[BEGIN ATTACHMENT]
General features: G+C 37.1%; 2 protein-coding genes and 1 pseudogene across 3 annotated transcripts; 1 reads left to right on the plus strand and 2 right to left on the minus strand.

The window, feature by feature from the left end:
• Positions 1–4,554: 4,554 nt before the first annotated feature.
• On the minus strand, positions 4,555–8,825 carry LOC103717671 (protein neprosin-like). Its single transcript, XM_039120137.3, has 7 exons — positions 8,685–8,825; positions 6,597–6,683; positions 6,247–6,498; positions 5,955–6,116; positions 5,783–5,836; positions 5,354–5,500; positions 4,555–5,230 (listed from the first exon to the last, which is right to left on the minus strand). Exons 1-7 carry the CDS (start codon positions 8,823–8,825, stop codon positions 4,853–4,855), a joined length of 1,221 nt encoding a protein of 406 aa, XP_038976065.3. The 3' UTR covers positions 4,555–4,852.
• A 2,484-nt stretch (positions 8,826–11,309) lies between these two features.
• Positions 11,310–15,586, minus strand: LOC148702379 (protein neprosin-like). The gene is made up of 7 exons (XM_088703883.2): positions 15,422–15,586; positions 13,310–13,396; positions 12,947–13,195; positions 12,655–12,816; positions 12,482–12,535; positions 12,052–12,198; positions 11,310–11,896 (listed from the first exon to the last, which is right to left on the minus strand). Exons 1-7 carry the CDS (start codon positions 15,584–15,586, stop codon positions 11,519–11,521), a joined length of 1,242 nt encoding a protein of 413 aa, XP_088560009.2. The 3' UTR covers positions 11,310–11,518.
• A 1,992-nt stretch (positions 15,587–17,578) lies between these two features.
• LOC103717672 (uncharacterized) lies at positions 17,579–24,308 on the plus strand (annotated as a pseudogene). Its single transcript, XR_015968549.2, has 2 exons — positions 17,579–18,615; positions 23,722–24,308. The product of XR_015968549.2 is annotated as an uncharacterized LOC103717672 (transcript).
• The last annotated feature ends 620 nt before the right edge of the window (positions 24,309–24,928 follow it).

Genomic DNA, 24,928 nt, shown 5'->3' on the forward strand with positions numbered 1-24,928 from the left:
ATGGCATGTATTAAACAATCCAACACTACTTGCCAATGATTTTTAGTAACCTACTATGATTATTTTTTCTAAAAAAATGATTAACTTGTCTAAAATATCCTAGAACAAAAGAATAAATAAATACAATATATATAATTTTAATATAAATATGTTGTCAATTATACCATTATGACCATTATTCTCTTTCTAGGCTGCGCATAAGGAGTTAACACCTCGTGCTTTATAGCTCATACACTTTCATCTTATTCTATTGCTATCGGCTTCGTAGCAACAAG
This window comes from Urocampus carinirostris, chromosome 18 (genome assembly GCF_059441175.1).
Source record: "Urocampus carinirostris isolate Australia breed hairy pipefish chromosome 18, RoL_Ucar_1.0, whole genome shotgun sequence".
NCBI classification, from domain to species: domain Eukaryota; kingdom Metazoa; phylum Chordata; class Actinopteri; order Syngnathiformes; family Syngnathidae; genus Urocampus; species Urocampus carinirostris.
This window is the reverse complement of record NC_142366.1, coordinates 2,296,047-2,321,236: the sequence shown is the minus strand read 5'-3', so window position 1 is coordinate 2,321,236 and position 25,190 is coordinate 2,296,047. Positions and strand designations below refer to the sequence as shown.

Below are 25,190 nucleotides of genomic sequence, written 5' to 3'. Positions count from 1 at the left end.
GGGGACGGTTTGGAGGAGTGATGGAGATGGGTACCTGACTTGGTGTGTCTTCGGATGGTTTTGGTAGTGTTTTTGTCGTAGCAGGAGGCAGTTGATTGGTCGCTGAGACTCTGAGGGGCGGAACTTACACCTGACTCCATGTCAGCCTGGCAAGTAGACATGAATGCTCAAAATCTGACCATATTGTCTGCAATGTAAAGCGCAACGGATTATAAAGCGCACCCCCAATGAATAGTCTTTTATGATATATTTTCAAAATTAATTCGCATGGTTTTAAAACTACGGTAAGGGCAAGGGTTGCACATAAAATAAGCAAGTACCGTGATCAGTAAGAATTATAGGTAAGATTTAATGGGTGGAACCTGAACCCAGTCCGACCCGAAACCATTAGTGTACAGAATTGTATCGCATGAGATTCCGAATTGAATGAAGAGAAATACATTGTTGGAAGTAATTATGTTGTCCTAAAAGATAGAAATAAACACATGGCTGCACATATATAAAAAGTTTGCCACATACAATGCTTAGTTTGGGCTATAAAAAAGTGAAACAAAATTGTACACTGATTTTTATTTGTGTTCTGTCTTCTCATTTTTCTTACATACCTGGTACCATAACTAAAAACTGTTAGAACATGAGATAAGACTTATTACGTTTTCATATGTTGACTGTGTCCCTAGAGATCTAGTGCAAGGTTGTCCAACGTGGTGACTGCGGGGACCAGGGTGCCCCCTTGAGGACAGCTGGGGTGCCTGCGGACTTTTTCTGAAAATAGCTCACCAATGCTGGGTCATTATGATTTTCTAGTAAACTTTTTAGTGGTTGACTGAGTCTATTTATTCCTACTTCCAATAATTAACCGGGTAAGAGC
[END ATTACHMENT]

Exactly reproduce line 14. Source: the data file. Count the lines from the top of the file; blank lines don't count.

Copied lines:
NCBI classification, from domain to species: domain Eukaryota; kingdom Metazoa; phylum Chordata; class Actinopteri; order Syngnathiformes; family Syngnathidae; genus Urocampus; species Urocampus carinirostris.